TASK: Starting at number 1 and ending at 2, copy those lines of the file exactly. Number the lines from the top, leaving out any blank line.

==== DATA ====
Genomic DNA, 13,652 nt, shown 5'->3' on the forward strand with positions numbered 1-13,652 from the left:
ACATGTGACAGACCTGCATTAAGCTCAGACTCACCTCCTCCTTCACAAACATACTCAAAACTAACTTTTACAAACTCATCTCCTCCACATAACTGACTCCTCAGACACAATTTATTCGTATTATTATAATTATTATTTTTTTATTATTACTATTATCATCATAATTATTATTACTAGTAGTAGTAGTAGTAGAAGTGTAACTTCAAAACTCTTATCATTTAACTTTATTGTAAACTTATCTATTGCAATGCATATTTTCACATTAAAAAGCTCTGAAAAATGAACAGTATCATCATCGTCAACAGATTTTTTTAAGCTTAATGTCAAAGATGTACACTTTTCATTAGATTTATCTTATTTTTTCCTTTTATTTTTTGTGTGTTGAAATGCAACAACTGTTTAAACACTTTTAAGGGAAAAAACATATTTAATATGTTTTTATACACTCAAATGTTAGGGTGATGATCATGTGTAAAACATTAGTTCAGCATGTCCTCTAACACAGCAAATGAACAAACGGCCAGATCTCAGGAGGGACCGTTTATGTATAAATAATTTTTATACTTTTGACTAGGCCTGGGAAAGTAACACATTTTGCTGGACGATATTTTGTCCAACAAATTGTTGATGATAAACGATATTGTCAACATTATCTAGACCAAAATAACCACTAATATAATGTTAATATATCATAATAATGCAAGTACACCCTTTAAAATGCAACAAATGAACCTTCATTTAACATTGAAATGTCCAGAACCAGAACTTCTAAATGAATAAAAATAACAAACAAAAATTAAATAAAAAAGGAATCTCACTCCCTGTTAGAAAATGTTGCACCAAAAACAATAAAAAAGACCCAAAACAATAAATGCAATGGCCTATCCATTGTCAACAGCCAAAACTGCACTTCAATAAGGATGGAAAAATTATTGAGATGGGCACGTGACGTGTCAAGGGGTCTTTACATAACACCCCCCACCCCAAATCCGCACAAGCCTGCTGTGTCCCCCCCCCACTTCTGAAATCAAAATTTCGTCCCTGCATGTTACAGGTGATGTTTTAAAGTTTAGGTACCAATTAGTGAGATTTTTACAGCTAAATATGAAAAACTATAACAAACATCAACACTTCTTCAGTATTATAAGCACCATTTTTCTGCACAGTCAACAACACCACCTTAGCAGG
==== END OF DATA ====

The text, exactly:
Genomic DNA, 13,652 nt, shown 5'->3' on the forward strand with positions numbered 1-13,652 from the left:
ACATGTGACAGACCTGCATTAAGCTCAGACTCACCTCCTCCTTCACAAACATACTCAAAACTAACTTTTACAAACTCATCTCCTCCACATAACTGACTCCTCAGACACAATTTATTCGTATTATTATAATTATTATTTTTTTATTATTACTATTATCATCATAATTATTATTACTAGTAGTAGTAGTAGTAGAAGTGTAACTTCAAAACTCTTATCATTTAACTTTATTGTAAACTTATCTATTGCAATGCATATTTTCACATTAAAAAGCTCTGAAAAATGAACAGTATCATCATCGTCAACAGATTTTTTTAAGCTTAATGTCAAAGATGTACACTTTTCATTAGATTTATCTTATTTTTTCCTTTTATTTTTTGTGTGTTGAAATGCAACAACTGTTTAAACACTTTTAAGGGAAAAAACATATTTAATATGTTTTTATACACTCAAATGTTAGGGTGATGATCATGTGTAAAACATTAGTTCAGCATGTCCTCTAACACAGCAAATGAACAAACGGCCAGATCTCAGGAGGGACCGTTTATGTATAAATAATTTTTATACTTTTGACTAGGCCTGGGAAAGTAACACATTTTGCTGGACGATATTTTGTCCAACAAATTGTTGATGATAAACGATATTGTCAACATTATCTAGACCAAAATAACCACTAATATAATGTTAATATATCATAATAATGCAAGTACACCCTTTAAAATGCAACAAATGAACCTTCATTTAACATTGAAATGTCCAGAACCAGAACTTCTAAATGAATAAAAATAACAAACAAAAATTAAATAAAAAAGGAATCTCACTCCCTGTTAGAAAATGTTGCACCAAAAACAATAAAAAAGACCCAAAACAATAAATGCAATGGCCTATCCATTGTCAACAGCCAAAACTGCACTTCAATAAGGATGGAAAAATTATTGAGATGGGCACGTGACGTGTCAAGGGGTCTTTACATAACACCCCCCACCCCAAATCCGCACAAGCCTGCTGTGTCCCCCCCCCACTTCTGAAATCAAAATTTCGTCCCTGCATGTTACAGGTGATGTTTTAAAGTTTAGGTACCAATTAGTGAGATTTTTACAGCTAAATATGAAAAACTATAACAAACATCAACACTTCTTCAGTATTATAAGCACCATTTTTCTGCACAGTCAACAACACCACCTTAGCAGG